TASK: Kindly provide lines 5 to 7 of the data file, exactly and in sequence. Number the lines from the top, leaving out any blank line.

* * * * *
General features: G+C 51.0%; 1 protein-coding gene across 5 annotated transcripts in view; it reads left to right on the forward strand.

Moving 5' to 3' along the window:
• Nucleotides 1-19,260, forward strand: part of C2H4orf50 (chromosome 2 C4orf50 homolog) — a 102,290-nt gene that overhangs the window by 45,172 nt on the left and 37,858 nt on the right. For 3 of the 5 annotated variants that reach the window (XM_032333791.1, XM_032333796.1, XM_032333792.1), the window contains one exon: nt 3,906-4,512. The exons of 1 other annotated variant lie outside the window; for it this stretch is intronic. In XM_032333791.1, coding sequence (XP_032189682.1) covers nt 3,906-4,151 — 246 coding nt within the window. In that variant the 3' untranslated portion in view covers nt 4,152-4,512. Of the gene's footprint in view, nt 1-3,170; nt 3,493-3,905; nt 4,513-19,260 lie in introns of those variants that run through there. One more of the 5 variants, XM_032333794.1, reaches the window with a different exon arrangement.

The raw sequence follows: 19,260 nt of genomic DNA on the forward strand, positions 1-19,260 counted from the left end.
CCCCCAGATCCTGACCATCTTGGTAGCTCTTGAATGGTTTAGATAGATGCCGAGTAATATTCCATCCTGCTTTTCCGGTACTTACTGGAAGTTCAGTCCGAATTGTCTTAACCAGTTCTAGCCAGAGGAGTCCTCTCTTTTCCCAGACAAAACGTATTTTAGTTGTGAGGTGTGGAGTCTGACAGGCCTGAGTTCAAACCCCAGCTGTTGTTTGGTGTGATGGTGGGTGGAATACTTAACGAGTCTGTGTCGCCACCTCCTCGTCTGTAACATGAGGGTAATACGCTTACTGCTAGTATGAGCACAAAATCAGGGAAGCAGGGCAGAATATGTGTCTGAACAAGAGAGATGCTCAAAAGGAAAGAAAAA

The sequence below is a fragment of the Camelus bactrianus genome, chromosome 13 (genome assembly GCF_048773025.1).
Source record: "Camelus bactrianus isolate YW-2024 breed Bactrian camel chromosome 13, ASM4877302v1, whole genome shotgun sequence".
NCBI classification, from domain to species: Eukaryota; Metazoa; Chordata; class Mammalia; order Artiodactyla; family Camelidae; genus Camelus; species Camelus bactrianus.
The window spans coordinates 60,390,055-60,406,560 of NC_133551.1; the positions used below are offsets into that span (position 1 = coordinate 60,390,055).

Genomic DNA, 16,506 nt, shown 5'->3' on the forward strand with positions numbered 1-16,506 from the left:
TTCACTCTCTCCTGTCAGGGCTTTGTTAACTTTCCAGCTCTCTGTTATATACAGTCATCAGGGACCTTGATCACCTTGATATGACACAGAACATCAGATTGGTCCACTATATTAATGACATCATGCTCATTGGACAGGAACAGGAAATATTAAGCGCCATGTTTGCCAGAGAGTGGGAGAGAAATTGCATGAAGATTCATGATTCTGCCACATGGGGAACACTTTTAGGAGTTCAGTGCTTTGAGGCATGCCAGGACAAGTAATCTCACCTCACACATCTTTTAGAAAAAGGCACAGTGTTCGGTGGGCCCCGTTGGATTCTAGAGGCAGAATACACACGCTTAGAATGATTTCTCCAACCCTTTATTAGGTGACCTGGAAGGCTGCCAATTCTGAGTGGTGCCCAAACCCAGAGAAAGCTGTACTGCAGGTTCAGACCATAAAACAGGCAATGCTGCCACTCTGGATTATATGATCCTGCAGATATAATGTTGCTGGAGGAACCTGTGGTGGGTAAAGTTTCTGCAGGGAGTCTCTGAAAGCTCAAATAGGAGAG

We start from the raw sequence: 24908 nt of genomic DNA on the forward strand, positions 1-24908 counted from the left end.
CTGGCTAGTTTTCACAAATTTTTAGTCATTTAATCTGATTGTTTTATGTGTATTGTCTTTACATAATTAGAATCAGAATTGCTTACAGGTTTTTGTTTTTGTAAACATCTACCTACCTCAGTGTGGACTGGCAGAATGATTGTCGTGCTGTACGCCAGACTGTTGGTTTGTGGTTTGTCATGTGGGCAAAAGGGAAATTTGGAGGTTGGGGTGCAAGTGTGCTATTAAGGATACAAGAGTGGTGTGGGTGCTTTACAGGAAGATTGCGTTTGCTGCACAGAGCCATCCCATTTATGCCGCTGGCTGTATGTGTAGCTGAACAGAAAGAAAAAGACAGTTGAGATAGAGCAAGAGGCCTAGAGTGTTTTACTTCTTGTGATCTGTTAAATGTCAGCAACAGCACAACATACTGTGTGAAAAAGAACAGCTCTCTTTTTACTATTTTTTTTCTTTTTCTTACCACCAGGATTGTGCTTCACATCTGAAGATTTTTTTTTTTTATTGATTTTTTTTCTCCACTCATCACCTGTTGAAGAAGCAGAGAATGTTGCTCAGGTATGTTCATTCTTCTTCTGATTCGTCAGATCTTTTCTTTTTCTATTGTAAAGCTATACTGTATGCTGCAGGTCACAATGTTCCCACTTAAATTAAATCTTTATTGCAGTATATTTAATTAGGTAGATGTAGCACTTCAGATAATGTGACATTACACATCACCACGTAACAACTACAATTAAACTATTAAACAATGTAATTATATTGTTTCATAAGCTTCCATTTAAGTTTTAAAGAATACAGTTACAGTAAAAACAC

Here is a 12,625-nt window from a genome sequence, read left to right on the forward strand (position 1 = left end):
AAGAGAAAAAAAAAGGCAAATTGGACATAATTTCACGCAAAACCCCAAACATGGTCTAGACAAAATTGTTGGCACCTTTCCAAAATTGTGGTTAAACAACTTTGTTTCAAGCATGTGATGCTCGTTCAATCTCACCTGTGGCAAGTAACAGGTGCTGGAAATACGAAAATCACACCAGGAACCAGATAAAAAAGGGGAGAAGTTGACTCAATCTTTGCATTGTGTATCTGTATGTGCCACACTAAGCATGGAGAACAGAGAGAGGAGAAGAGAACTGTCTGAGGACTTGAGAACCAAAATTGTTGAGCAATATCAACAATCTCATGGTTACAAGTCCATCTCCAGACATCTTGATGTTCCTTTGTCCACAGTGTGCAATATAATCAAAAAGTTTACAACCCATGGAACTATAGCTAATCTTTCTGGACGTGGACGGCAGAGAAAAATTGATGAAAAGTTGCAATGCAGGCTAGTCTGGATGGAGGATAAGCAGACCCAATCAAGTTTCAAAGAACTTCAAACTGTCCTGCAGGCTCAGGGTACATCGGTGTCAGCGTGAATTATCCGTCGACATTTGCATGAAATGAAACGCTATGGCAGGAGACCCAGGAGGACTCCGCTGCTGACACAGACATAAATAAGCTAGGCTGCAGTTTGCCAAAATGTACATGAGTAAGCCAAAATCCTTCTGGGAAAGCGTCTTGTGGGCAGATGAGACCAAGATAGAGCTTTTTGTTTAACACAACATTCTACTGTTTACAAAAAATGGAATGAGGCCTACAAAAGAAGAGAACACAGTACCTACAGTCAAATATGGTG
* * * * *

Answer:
CCCCCAGATCCTGACCATCTTGGTAGCTCTTGAATGGTTTAGATAGATGCCGAGTAATATTCCATCCTGCTTTTCCGGTACTTACTGGAAGTTCAGTCCGAATTGTCTTAACCAGTTCTAGCCAGAGGAGTCCTCTCTTTTCCCAGACAAAACGTATTTTAGTTGTGAGGTGTGGAGTCTGACAGGCCTGAGTTCAAACCCCAGCTGTTGTTTGGTGTGATGGTGGGTGGAATACTTAACGAGTCTGTGTCGCCACCTCCTCGTCTGTAACATGAGGGTAATACGCTTACTGCTAGTATGAGCACAAAATCAGGGAAGCAGGGCAGAATATGTGTCTGAACAAGAGAGATGCTCAAAAGGAAAGAAAAA

The sequence below is a fragment of the Camelus bactrianus genome, chromosome 13 (genome assembly GCF_048773025.1).
Source record: "Camelus bactrianus isolate YW-2024 breed Bactrian camel chromosome 13, ASM4877302v1, whole genome shotgun sequence".